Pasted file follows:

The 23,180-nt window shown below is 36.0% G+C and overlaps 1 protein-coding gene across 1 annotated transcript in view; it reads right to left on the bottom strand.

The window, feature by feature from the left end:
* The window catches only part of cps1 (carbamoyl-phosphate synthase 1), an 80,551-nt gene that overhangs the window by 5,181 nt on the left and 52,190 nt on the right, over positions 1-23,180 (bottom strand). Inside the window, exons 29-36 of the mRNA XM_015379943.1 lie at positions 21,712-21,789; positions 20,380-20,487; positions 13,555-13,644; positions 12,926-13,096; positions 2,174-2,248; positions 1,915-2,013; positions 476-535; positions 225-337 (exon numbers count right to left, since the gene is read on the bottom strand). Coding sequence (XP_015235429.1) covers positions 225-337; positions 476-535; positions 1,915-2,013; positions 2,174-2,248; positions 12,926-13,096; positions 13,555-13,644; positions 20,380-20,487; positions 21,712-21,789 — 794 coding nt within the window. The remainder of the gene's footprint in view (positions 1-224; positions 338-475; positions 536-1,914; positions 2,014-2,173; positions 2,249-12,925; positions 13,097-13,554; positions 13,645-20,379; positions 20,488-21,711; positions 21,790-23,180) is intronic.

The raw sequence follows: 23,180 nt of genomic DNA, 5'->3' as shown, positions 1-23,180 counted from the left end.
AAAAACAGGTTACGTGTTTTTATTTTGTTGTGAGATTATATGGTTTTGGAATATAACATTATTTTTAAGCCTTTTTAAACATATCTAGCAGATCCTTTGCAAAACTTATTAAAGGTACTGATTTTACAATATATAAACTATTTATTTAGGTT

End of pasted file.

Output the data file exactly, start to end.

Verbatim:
The 23,180-nt window shown below is 36.0% G+C and overlaps 1 protein-coding gene across 1 annotated transcript in view; it reads right to left on the bottom strand.

The window, feature by feature from the left end:
* The window catches only part of cps1 (carbamoyl-phosphate synthase 1), an 80,551-nt gene that overhangs the window by 5,181 nt on the left and 52,190 nt on the right, over positions 1-23,180 (bottom strand). Inside the window, exons 29-36 of the mRNA XM_015379943.1 lie at positions 21,712-21,789; positions 20,380-20,487; positions 13,555-13,644; positions 12,926-13,096; positions 2,174-2,248; positions 1,915-2,013; positions 476-535; positions 225-337 (exon numbers count right to left, since the gene is read on the bottom strand). Coding sequence (XP_015235429.1) covers positions 225-337; positions 476-535; positions 1,915-2,013; positions 2,174-2,248; positions 12,926-13,096; positions 13,555-13,644; positions 20,380-20,487; positions 21,712-21,789 — 794 coding nt within the window. The remainder of the gene's footprint in view (positions 1-224; positions 338-475; positions 536-1,914; positions 2,014-2,173; positions 2,249-12,925; positions 13,097-13,554; positions 13,645-20,379; positions 20,488-21,711; positions 21,790-23,180) is intronic.

The raw sequence follows: 23,180 nt of genomic DNA, 5'->3' as shown, positions 1-23,180 counted from the left end.
AAAAACAGGTTACGTGTTTTTATTTTGTTGTGAGATTATATGGTTTTGGAATATAACATTATTTTTAAGCCTTTTTAAACATATCTAGCAGATCCTTTGCAAAACTTATTAAAGGTACTGATTTTACAATATATAAACTATTTATTTAGGTT